The actor, producer, and author on managing screen time for her kids and blasting guided meditations through every room of the house.
In our Sleeping With… series, we speak to people from different career paths, backgrounds, and stages of life to find out how they make sleep magic happen.
Gabrielle Union has spent the pandemic in her roost, hunkering down at home with her big, blended family. The actor, producer, and author, who was also our June cover star, lives in Los Angeles with her husband, former NBA star Dwayne Wade, their two-year-old daughter, Kaavia, and Union’s sister, who helps care for Kaavia. Union is also the stepmother to three kids from Wade’s previous relationships—Zaire, 18; Zaya, 13 (who photographed Union for our cover); and Xavier, 6—and has raised Dahveon, 18, Wade’s nephew, for the past 12 years. So one might imagine bedtime in the Union-Wade household is a big deal, to say the least. “We call it Operation Shut-It-Down,” Union tells SELF. “Sometimes, we call it Operation Shut-It-The-Fuck-Down.”
Here, Union—who recently partnered with Chase Sapphire to lead a much-needed guided meditation session for fans—walks us through her bedtime routine, including how she and Wade wind down separately; why they route meditation music on speakers throughout the house; and how both therapy and limiting social media are crucial to keeping her children at peace.
Operation Shut-It-Down starts around six o'clock when Kaav goes in for bath time.
That's kind of when the noise levels drop; everyone's moving in to prepare for the end of the day. By 6:30, Kaav is out. We don't mess with her schedule at all, no matter what happens. I think by the time she's asleep, everyone is just sort of exhausted, so we all retreat to our little corners. Zaya only gets her electronics until then, and then she has to turn them in. So she's playing video games or she's reading or she's looking at TikTok, and me and my husband retreat to our room.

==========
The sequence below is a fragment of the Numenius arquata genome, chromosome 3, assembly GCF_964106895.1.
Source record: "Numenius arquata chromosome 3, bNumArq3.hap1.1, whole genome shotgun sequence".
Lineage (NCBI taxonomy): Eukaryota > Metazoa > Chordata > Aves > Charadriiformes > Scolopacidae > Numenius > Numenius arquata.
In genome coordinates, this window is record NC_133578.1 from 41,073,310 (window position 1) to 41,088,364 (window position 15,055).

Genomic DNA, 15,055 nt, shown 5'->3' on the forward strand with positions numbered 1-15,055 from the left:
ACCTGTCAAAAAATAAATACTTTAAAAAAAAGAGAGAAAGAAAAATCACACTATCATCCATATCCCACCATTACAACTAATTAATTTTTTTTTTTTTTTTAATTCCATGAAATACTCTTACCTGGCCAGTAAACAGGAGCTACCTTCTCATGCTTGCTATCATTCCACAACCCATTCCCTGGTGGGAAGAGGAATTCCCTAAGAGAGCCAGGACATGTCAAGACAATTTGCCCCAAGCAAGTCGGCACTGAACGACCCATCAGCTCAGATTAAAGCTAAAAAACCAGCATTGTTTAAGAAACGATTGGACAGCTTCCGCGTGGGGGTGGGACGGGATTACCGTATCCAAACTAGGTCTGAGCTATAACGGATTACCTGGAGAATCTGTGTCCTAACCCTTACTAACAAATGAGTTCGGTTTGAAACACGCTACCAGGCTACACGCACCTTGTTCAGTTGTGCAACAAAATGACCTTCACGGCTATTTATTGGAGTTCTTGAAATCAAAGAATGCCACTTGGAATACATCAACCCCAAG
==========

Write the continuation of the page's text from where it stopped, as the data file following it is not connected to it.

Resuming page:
I play my chill-out mix, which is a lot of '80s R&B.
It’s a lot of Phyllis Hyman, a lot of Anita Baker and Gregory Abbott, that kind of '80s R&B vibe. We might watch some TV. We're watching The Queen's Gambit right now and The Undoing, and then the candles will start to get lit and we retreat to our separate corners in our bedroom for the nighttime. I light my Dream candle from Harlem Candle Company. I light my palo santo, a little sage.
Then I start my evening beauty routine.
I'm not sure if you're familiar with this company called The Things We Do, which I'm obsessed with. I wash my face with the Glow Scrub Cleanser. Then there's this product called Do Over, which, no lie, it is a game changer. It's nuts. I got introduced to it over this quarantine when I felt like the lower part of my face was sliding off my body. One of my friends was like, “Oh, you got to try this Do Over.” It's a retinol, and it's everything. It doesn't leave me irritated, but I generally use it at night, not in the morning, a few times a week.
Then I go into the Pigment Remedy. I don't know if anyone else has had breakouts from where your mask is. You know, I'm not one to leave this alone. I'm always trying to pop them, which never works out because they leave dark marks, and so I use the Pigment Remedy to correct the dark marks, from me not being able to stop myself.